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- Life of John Coleridge Patteson - 40/144 -

the ship at first, but when his countrymen who had been visiting there left her, he jumped overboard and was swimming like a duck after them, when, at a sign from the Bishop, one of the Pitcairners leapt after him, and speedily brought him back. He soon grew very happy and full of play and fun, and was well off in being away from home, for the French were occupying the island, and poor Basset shortly after was sent a prisoner to Tahiti for refusing to receive a Roman Catholic priest.

Nengone were reached on October 23, and most of the old scholars were ready with a warm welcome; but Mr. Creagh, the London missionary, had taken Wadrokala away with him on an expedition, and of the others, only Kowine was ready to return, though the two married couples were going on well, and one previous scholar of the Bishop's and four new ones presented themselves as willing to go. Urgent letters from the neighbouring isle of Lifu entreated the Bishop to come thither, and, with a splendid supply of yams, the 'Southern Cross' again set sail, and arrived on the 26th. This island had entirely abandoned heathenism, under the guidance of the Samoans. The people felt that they had come to the end of the stock of teaching of these good men, and entreated for an Englishman from the Bishop, and thus, here was the third island in this one voyage begging for a shepherd, and only one English priest had been found to offer himself to that multitude of heathen!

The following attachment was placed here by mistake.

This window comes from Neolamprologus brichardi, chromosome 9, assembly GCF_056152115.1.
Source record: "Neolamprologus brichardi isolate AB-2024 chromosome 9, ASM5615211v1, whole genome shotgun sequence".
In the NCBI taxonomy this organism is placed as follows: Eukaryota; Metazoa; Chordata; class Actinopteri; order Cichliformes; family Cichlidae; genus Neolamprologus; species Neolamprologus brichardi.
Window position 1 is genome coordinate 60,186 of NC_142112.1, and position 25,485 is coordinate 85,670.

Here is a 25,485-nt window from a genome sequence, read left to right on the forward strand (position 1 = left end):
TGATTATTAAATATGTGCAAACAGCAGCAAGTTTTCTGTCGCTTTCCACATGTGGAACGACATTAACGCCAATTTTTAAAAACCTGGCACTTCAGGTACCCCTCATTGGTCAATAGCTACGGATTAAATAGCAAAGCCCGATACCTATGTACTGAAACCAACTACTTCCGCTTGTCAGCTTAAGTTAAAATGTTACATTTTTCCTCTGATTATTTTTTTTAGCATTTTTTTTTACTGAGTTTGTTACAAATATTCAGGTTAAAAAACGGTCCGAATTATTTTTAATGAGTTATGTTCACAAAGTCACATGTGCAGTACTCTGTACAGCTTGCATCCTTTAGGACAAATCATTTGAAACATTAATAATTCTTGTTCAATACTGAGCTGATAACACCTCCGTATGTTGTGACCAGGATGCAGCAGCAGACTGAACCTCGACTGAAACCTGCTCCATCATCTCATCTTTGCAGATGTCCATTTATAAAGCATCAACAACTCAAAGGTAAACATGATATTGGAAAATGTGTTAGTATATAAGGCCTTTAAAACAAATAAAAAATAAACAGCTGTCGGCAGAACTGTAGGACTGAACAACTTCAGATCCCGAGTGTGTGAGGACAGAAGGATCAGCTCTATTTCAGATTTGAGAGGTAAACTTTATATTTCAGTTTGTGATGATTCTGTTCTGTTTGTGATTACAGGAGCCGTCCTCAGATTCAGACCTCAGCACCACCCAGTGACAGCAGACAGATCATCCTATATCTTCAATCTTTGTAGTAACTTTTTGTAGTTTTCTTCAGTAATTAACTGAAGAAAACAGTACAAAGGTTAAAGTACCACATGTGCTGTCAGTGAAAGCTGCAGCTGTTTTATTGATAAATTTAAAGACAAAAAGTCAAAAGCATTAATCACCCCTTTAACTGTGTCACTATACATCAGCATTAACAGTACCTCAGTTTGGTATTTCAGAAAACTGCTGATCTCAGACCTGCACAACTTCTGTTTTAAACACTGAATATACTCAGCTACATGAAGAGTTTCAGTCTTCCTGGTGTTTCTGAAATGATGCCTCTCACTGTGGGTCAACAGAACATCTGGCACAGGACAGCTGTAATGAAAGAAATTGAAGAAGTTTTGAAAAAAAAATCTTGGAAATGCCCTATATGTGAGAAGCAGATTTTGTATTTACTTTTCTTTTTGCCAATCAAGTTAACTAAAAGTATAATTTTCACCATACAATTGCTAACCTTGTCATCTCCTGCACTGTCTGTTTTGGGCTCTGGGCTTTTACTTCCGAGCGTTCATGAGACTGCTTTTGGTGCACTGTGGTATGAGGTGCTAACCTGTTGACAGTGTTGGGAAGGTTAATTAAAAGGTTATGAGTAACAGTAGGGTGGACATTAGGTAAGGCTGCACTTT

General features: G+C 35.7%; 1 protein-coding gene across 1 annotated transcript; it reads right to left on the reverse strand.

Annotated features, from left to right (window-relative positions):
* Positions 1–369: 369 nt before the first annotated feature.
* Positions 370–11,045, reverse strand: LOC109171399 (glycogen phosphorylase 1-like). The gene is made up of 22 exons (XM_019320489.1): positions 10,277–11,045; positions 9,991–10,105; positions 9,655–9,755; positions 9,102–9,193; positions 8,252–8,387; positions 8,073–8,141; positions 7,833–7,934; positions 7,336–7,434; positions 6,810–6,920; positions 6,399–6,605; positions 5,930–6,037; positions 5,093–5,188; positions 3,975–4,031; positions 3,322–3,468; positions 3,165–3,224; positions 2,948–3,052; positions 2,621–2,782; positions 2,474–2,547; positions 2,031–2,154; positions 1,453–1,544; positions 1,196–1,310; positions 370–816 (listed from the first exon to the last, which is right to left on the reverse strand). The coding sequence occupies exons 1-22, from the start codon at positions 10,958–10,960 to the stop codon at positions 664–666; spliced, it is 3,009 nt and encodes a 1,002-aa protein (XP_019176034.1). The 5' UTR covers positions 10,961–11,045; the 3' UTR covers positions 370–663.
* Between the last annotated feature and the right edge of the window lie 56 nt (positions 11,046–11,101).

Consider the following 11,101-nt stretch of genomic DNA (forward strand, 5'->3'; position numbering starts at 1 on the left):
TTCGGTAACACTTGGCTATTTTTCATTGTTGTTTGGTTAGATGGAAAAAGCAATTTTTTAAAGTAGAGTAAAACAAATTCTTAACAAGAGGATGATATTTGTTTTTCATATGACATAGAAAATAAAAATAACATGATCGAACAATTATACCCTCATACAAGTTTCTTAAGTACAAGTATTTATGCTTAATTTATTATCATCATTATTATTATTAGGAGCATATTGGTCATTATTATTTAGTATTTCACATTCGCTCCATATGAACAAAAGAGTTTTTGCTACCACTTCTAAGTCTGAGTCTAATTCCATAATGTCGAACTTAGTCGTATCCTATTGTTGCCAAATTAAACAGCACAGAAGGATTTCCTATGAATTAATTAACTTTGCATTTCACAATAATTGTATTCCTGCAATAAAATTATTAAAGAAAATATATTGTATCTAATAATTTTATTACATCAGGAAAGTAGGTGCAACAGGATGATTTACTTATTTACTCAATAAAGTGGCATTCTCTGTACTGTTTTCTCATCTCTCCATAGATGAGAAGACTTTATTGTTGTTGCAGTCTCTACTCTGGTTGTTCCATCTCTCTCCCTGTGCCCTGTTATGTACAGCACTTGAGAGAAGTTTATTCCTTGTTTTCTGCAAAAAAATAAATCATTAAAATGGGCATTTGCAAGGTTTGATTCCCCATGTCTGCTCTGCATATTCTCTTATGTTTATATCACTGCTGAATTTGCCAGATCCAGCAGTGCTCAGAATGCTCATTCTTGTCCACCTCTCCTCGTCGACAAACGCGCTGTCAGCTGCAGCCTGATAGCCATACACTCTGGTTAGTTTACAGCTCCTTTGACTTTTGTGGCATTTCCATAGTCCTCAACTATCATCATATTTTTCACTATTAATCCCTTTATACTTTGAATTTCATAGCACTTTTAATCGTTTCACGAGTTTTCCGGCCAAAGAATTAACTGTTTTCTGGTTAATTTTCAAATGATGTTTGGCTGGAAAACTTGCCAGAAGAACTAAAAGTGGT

The only thing that could be done was to take John Cho, a former St. John's scholar, to receive instruction to fit him for a teacher, and with him came his young wife Naranadune, and their babe, whom the Bishop had just baptized in the coral-lime chapel, with three other children.